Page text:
Contents | July/August 2003
More on travel from The Atlantic Monthly.
From the archives:
"Forgotten Heroes of Freedom" (November 1999)
"As much as any of the Revolutionary patriots and Founding Fathers," writes our reviewer, a historian of slavery, "we need to recall these plantation rebels and outlaws." By Leon F. Litwack
From Atlantic Unbound:
Interviews: "Deep in the Hearth of Dixie" (July 31, 2002)
Richard Rubin, author of Confederacy of Silence, talks about his time as a young reporter in Greenwood, Mississippi, and the disquieting mix of geniality and racism he found there.
Flashbacks: "Blood and Justice" (May 18, 2000)
Nat Turner and John Brown came to symbolize the radical struggle against slavery in the decades prior to the Civil War. Both were hanged for their actions. Both were at the center of intense controversy. A collection of Atlantic articles, from 1861 to 1922, commemorates the bicentennial of their births.
Flashbacks: "Denmark Vesey, Forgotten Hero" (December 1, 1999)
The story of a thwarted slave revolt that, had it succeeded, would have been the largest in history.
The Atlantic Monthly | July/August 2003
Pursuits & Retreats
t is highly unlikely that you might just stumble upon Colfax, Louisiana; it's not on an interstate, and the only two things in the immediate vicinity that might qualify as conventional tourist attractions—a pair of Union warships that were sunk nearby during the Civil War—are, in fact, buried deep beneath the soil. But if, by some chance, you should find yourself in Colfax—as I did a few years ago—and take the time to look around a bit, you will discover that it is a place with a story you're unlikely to hear anywhere else. To be honest, you're not terribly likely to hear it in Colfax, either, unless you know whom to ask, and what.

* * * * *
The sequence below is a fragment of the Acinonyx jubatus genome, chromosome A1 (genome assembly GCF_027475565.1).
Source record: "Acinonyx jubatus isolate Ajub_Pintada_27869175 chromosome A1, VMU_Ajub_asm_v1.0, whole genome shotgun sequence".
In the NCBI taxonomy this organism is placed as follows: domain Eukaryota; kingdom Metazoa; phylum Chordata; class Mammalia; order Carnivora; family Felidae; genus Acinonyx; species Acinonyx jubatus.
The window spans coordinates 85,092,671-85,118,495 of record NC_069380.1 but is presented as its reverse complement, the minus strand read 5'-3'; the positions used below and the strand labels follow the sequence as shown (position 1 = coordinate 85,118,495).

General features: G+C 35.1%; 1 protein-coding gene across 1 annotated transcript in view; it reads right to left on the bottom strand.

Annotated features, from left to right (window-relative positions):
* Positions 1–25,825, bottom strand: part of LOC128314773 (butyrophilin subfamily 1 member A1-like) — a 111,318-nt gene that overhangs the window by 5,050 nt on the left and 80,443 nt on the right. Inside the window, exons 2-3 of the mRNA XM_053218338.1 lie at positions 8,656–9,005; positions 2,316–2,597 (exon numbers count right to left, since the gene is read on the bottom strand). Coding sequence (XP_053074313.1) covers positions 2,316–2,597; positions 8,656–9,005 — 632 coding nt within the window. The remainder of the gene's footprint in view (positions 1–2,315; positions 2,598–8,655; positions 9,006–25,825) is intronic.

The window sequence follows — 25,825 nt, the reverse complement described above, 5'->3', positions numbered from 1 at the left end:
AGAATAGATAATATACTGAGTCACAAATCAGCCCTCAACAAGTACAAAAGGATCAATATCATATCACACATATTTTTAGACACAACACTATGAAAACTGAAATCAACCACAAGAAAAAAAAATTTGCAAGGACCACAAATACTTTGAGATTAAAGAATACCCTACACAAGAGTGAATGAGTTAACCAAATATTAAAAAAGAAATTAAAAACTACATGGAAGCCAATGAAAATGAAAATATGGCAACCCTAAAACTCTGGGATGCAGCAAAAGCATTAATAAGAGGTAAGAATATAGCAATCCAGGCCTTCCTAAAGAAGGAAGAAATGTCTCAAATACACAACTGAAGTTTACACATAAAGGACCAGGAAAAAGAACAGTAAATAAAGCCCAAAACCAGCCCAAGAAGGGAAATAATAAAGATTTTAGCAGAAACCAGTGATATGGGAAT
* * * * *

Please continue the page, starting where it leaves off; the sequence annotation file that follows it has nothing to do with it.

The Colfax Riot
Stumbling on a forgotten Reconstruction tragedy, in a forgotten corner of Louisiana
by Richard Rubin
Colfax sits on the Red River, about 220 miles northwest of New Orleans, in a largely Baptist part of the state that, according to my Official Louisiana Department of Transportation and Development Highway Map, is known as "The Crossroads," though what those roads are and where they lead is left unspecified. It is anything but a stereotypical small southern town: no stately old courthouse, no picturesque courthouse square, no sprawling whitewashed Victorian mansions with expansive front lawns and cavernous front porches, no quaint little general store with an ancient Coke cooler and a checkerboard out front. That kind of southern town is dominated by shades of white and green; Colfax is gray and brown.
Colfax, population 1,659, is the seat of Grant Parish; both were created in 1869, the latter being carved out of Rapides and Winn Parishes and named by northern Republicans (sometimes called "carpetbaggers") and local Republicans (sometimes called "scalawags"). The parish is named for the Civil War general and our eighteenth President, its seat for his Vice President, Schuyler Colfax.
Logging was long the main industry here, but nowadays 34 percent of the parish is untouchable federal forest preserve, and most of the rest has been cleared. Consequently, there isn't much work to be had in Grant Parish. Ninety percent of its work force commutes to jobs elsewhere (most in Alexandria or Pineville, twin cities in neighboring Rapides Parish, about half an hour away). The combined population of Colfax and Grant Parish's other towns—Dry Prong, Georgetown, Montgomery, and Pollock—is about 3,500; the rest of Grant's residents, some 15,000 people, live, as the locals say, "in the woods." Colfax itself is mostly one street—Main Street—with a railroad crossing, a small supermarket, a gas station, an alcohol-and-drug-abuse clinic, a modern library shaped like a cog, and a modern courthouse shaped like a concrete box. As I pulled into the courthouse's parking lot for the first time, I noticed two young black men hosing down a van. Later I learned that the two were in fact prisoners—trusties, incarcerated in the jail behind the courthouse—who would wash any car, inside and out, for five dollars. For fifteen they'd add a coat of wax.